In December of 2019, 27 patients with viral pneumonia including 7 severe cases were reported in Wuhan, the capital city of Hubei province and one of the largest cities of China. By the morning of January 23, 2020, the infected cases have increased to 571 including 17 deaths, and spread to 25 of 31 mainland provinces and municipals and Hong Kong, Macau and Taiwan as well as to 7 other countries, including South Korea, Japan, Thailand, Singapore, Philippines, Mexico and the United States of America.
A considerable progress has been achieved with respect to seventeen years ago, when the world had to face, completely unprepared, the “Severe Acute Respiratory Syndrome” (SARS) pandemics. This time, the scientists in China CDC networks identified a new strain of coronavirus and confirmed it as the pathogen of this new epidemic within a few weeks after the first case was noticed. The Chinese health authorities communicated the detail information of the epidemic with the public, the World Health Organization (WHO) and international community in a timely manner and shared the full genome sequence of the new virus with the global scientific community. Despite the significant progress being made, there are many issues remain to cope with, and substantial challenges have been posed to the significantly improved public health emergency response in China and globally. Given the fact of over 300 million people crossing mainland China’s border each year and the estimated 3 billion person times travelling during the Chinese lunar new year (January 24th – 30th), how to control the epidemic becomes a major cause of concern. Nonetheless, there is more hope for the better control of this epidemic, since the virus is facing a much better prepared epidemic control forces both in China and globally.
The experts of the WHO’s emergency committee have not yet reached a consensus whether the spreading of the new coronavirus is a public health emergency of international concern, requiring a coordinated and integrated international response. As recognized by the same WHO, mathematical models, especially those timely, play a key role in informing evidence-based decisions by health decision- and policy-makers. The mathematical modelling community should be ready and make efforts to assist stakeholders in the decision-making processes. Efforts should be made to provide them with timely mathematical simulations and analyses, as already is happening with some models being released as pre-prints and published through speedy process. Whether or not WHO will declare this new coronavirus as a public health emergency of international concern, we do believe global collaboration and rapid dissemination of mathematical modelling research results about this new coronavirus is important.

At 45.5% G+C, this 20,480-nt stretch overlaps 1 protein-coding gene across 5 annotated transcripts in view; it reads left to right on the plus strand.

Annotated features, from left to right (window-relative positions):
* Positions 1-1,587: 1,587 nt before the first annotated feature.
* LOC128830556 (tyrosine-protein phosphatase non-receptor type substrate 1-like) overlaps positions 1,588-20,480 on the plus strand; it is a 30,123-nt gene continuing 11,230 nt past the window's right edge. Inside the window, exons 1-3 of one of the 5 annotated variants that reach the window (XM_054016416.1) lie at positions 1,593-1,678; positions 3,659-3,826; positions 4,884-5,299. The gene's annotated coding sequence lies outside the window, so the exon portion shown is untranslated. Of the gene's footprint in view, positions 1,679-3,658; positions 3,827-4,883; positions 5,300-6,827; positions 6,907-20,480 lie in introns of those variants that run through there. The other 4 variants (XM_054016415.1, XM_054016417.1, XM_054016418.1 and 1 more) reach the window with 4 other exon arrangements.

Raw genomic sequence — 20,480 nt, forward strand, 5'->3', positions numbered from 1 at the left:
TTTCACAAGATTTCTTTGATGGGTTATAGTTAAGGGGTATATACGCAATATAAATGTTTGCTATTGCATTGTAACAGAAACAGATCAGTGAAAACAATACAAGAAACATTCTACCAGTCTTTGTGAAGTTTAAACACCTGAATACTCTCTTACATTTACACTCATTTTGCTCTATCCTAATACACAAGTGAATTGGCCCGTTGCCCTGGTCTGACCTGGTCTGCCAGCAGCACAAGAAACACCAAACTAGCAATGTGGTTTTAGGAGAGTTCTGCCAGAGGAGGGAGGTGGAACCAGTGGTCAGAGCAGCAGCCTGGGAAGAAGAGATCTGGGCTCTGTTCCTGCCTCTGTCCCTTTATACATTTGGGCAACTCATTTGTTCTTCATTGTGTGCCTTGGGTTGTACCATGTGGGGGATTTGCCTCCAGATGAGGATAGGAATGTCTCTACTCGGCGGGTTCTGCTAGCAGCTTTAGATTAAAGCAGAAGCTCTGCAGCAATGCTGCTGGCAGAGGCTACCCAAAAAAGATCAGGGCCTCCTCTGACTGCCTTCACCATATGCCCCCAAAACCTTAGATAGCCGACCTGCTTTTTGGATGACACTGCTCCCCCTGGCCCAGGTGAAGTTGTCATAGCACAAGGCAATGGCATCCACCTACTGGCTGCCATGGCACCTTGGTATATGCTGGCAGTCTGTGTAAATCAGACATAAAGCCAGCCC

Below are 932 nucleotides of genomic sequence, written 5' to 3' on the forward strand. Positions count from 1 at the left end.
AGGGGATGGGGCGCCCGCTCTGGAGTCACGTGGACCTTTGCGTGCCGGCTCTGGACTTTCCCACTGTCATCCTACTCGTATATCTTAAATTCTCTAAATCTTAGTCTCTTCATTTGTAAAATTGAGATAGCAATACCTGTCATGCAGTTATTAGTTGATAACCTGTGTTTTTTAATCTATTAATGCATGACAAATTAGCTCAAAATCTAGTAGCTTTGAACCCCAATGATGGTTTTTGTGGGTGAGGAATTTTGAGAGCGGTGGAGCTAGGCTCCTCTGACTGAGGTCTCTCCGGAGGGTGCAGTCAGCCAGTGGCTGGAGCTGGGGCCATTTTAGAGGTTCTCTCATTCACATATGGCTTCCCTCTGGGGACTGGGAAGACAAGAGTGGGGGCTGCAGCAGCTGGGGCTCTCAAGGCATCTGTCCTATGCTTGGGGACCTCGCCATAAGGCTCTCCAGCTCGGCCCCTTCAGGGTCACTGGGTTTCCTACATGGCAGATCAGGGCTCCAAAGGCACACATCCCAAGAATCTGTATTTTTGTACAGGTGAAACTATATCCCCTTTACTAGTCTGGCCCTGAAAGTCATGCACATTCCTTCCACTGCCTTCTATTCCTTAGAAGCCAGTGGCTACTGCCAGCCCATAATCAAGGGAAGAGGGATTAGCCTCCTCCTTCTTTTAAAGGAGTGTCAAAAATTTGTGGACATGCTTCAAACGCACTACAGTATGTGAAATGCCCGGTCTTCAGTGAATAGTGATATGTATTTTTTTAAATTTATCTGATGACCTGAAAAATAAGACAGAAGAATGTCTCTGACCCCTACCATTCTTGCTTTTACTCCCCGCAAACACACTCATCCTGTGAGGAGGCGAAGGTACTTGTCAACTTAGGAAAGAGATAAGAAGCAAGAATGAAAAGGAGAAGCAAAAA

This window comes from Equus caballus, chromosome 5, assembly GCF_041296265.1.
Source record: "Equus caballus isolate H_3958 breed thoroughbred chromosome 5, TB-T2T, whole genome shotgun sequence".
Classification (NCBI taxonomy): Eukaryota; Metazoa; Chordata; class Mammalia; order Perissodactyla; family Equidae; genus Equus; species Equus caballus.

Infectious Disease Modelling, as a peer-reviewed open access journal created to foster and advance research at the interface of mathematical modelling and public health of infection diseases, has accepted the challenge to scholarly serve for the community, offering fast-track peer-review of submissions concerning this global public health emergency. All publications of the Infectious Disease Modelling are now becoming freely available, and a special issue is being created (see Call for Submission of our website) to ensure rapid processing of high quality research work.
Editors in Chief, Infectious Disease Modelling
Prof. Yiming Shao
Chinese Center for Disease Control and Prevention (China CDC), Beijing, China
Prof. Jianhong Wu
Centre for Disease Modelling, Department of Mathematics and Statistics, York University, Toronto, Canada